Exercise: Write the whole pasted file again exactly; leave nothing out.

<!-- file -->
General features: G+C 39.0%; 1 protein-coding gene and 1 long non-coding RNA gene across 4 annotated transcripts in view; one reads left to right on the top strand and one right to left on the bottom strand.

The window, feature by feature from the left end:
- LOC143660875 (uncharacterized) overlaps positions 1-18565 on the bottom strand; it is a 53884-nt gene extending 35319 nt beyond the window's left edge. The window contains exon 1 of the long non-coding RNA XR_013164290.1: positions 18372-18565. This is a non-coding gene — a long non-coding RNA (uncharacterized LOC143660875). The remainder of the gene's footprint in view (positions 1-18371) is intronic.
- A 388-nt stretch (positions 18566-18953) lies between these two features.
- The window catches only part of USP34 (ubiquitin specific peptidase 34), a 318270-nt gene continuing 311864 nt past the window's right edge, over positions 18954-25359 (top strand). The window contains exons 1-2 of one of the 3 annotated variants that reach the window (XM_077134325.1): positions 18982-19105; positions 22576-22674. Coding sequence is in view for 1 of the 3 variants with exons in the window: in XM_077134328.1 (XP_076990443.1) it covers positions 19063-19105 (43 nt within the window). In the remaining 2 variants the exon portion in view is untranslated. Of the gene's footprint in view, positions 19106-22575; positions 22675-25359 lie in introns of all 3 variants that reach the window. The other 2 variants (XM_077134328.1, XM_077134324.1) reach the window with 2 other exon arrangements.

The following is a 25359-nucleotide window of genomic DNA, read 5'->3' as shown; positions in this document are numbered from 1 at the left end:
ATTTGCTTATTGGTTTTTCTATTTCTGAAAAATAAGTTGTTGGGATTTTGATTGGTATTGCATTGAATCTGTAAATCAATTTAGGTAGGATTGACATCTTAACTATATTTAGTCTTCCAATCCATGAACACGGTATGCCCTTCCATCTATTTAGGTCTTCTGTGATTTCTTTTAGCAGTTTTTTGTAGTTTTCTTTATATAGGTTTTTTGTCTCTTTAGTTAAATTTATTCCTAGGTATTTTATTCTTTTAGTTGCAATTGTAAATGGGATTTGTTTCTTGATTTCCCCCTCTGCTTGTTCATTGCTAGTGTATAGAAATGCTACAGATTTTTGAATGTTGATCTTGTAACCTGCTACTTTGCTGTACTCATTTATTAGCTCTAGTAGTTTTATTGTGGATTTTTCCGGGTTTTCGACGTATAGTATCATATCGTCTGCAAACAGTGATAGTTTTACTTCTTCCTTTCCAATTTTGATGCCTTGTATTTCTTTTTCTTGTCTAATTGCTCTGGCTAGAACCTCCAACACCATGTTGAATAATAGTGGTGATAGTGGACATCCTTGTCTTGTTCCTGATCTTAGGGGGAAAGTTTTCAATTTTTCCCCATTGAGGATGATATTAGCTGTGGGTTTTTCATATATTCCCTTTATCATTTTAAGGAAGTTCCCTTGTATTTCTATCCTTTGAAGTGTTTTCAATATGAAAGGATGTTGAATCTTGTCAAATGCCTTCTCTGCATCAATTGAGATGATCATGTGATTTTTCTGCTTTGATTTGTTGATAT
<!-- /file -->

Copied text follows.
General features: G+C 39.0%; 1 protein-coding gene and 1 long non-coding RNA gene across 4 annotated transcripts in view; one reads left to right on the top strand and one right to left on the bottom strand.

The window, feature by feature from the left end:
- LOC143660875 (uncharacterized) overlaps positions 1-18565 on the bottom strand; it is a 53884-nt gene extending 35319 nt beyond the window's left edge. The window contains exon 1 of the long non-coding RNA XR_013164290.1: positions 18372-18565. This is a non-coding gene — a long non-coding RNA (uncharacterized LOC143660875). The remainder of the gene's footprint in view (positions 1-18371) is intronic.
- A 388-nt stretch (positions 18566-18953) lies between these two features.
- The window catches only part of USP34 (ubiquitin specific peptidase 34), a 318270-nt gene continuing 311864 nt past the window's right edge, over positions 18954-25359 (top strand). The window contains exons 1-2 of one of the 3 annotated variants that reach the window (XM_077134325.1): positions 18982-19105; positions 22576-22674. Coding sequence is in view for 1 of the 3 variants with exons in the window: in XM_077134328.1 (XP_076990443.1) it covers positions 19063-19105 (43 nt within the window). In the remaining 2 variants the exon portion in view is untranslated. Of the gene's footprint in view, positions 19106-22575; positions 22675-25359 lie in introns of all 3 variants that reach the window. The other 2 variants (XM_077134328.1, XM_077134324.1) reach the window with 2 other exon arrangements.

The following is a 25359-nucleotide window of genomic DNA, read 5'->3' as shown; positions in this document are numbered from 1 at the left end:
ATTTGCTTATTGGTTTTTCTATTTCTGAAAAATAAGTTGTTGGGATTTTGATTGGTATTGCATTGAATCTGTAAATCAATTTAGGTAGGATTGACATCTTAACTATATTTAGTCTTCCAATCCATGAACACGGTATGCCCTTCCATCTATTTAGGTCTTCTGTGATTTCTTTTAGCAGTTTTTTGTAGTTTTCTTTATATAGGTTTTTTGTCTCTTTAGTTAAATTTATTCCTAGGTATTTTATTCTTTTAGTTGCAATTGTAAATGGGATTTGTTTCTTGATTTCCCCCTCTGCTTGTTCATTGCTAGTGTATAGAAATGCTACAGATTTTTGAATGTTGATCTTGTAACCTGCTACTTTGCTGTACTCATTTATTAGCTCTAGTAGTTTTATTGTGGATTTTTCCGGGTTTTCGACGTATAGTATCATATCGTCTGCAAACAGTGATAGTTTTACTTCTTCCTTTCCAATTTTGATGCCTTGTATTTCTTTTTCTTGTCTAATTGCTCTGGCTAGAACCTCCAACACCATGTTGAATAATAGTGGTGATAGTGGACATCCTTGTCTTGTTCCTGATCTTAGGGGGAAAGTTTTCAATTTTTCCCCATTGAGGATGATATTAGCTGTGGGTTTTTCATATATTCCCTTTATCATTTTAAGGAAGTTCCCTTGTATTTCTATCCTTTGAAGTGTTTTCAATATGAAAGGATGTTGAATCTTGTCAAATGCCTTCTCTGCATCAATTGAGATGATCATGTGATTTTTCTGCTTTGATTTGTTGATAT